As a rebellious classical musician, Laura has spent a lifetime contending with the paradox of loving the classics while being irresistibly pulled to challenge the status quo. Grounded in the tradition, she has played with orchestras like the San Francisco Symphony. However it was her love for improvisation, collaboration and creating new work that led her to perform with major contemporary music ensembles in Europe, including MusikFabrik, Ensemble MAE, and her own projects like Duo X. Creative collaboration with artists and composers from Julio Estrada and Toshio Hosokawa to Michael Gordon and Cindy Cox, has driven more than two decades of innovative performance practices and re-evaluation of audience interactions. Along the way she became an expert in how to strategically bear the discomfort of ambiguity in order to invoke originality.
Besides being an active performer on clarinet and bass clarinet, Laura has lectured in music, creativity and collaboration at numerous universities including Harvard, Stanford, University of California at Berkeley, Davis and San Diego, Rice University, University of Chicago, BYU, Istanbul Bilgi University, SUNY Buffalo, and most recently at the Mozarteum in Salzburg.
Research area include:
What is storytelling in relation to music? What stories? Who's stories? What values, perceptions, questions, longings? Text and music have a long history, but there are a lot of voices and stories from history that I've missed hearing. Those are the stories I want to hear and tell now; not just the narrative, but the voice itself. The connection of voice to gesture and the body is a fascination for me.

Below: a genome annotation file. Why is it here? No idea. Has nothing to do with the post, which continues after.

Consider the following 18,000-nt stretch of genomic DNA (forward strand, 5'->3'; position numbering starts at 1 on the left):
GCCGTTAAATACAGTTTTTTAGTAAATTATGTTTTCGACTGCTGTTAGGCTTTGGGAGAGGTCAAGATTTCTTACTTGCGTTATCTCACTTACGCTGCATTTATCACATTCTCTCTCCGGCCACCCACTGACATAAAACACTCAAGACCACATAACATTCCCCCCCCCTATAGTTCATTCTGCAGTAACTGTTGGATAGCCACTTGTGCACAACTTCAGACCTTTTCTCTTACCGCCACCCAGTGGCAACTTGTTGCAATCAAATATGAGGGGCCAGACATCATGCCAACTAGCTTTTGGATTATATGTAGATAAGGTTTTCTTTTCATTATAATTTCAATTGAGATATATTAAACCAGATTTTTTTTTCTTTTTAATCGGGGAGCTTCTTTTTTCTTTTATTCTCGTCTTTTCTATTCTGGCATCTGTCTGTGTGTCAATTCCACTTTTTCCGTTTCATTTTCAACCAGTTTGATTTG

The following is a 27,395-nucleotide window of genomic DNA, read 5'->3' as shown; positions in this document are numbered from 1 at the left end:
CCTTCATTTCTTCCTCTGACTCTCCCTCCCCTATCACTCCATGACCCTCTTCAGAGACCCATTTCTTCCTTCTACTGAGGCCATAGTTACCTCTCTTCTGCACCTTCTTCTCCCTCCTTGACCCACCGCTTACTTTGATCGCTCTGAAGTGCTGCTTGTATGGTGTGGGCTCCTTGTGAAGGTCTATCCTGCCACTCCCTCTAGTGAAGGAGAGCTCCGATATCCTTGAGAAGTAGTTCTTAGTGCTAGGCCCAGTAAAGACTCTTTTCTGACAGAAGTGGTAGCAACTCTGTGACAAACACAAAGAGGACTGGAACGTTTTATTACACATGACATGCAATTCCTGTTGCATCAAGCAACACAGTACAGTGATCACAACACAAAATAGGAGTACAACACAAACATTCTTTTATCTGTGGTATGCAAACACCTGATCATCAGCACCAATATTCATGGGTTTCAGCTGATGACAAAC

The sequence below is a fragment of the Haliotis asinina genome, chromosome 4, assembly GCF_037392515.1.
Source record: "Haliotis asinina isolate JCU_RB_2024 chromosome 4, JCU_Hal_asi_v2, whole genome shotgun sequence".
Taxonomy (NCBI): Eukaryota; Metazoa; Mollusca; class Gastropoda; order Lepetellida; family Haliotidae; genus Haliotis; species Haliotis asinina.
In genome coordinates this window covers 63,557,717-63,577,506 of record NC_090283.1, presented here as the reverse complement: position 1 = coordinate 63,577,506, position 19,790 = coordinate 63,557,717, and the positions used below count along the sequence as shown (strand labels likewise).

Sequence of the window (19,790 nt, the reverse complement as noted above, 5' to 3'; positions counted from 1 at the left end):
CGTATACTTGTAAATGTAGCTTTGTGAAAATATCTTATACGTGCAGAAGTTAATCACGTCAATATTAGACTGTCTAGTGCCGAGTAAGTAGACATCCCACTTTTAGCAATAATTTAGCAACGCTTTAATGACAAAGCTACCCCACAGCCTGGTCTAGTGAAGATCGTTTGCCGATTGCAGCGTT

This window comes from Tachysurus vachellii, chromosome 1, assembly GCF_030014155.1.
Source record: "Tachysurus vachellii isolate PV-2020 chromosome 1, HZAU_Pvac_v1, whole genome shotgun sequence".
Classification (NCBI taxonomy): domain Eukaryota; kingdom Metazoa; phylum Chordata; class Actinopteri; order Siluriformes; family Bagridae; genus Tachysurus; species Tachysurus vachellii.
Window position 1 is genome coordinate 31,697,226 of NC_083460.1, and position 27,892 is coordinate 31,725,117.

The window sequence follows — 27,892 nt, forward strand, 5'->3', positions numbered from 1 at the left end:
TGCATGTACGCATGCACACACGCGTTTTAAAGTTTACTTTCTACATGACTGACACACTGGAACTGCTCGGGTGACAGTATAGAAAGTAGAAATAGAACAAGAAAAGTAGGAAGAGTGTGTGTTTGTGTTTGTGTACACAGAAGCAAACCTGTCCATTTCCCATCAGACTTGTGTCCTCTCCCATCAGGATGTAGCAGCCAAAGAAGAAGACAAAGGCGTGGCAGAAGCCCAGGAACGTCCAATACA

Ever since I was small I wanted to move. I danced, climbed trees, did stunts, and felt a lot of physical freedom. I didn't need science to validate that the body and mind are connected. I knew that-- always.
Translating the feeling of a gesture into sound was very organic for me. Looking back, I realize this is a thread through my work. It grew out of my fascination for movement, for nature, for a thankfulness to be alive, to be walking, to be. I had a major car accident as a teenager, and my spine was broken. I don't take physical freedom, physical liberation, breathing, for granted.
Since 1990 I've immersed myself in body-mind training systems, not only to support my professional performance work, but also in large part to help recover from this accident. Since that time I've practiced Alexander Technique, martial arts, meditation and peak performance techniques, along side doing personal development work.
Over the last fifteen years Laura has brought her creative thinking know-how into the business world as a trainer and facilitator. You can find out about this aspect of her work at www.serious-play.net Currently she is a creativity and innovation facilitator at THNK School for Creative Leadership. Circling back, Laura is now bringing her expertise from innovation and leadership training into the arts sector. For performers and artists she offers a number of in-person workshops on mindset, inner critic and Critical Response Process. She's also created an online leadership course for professional women artists, Step Into the Bigger Space.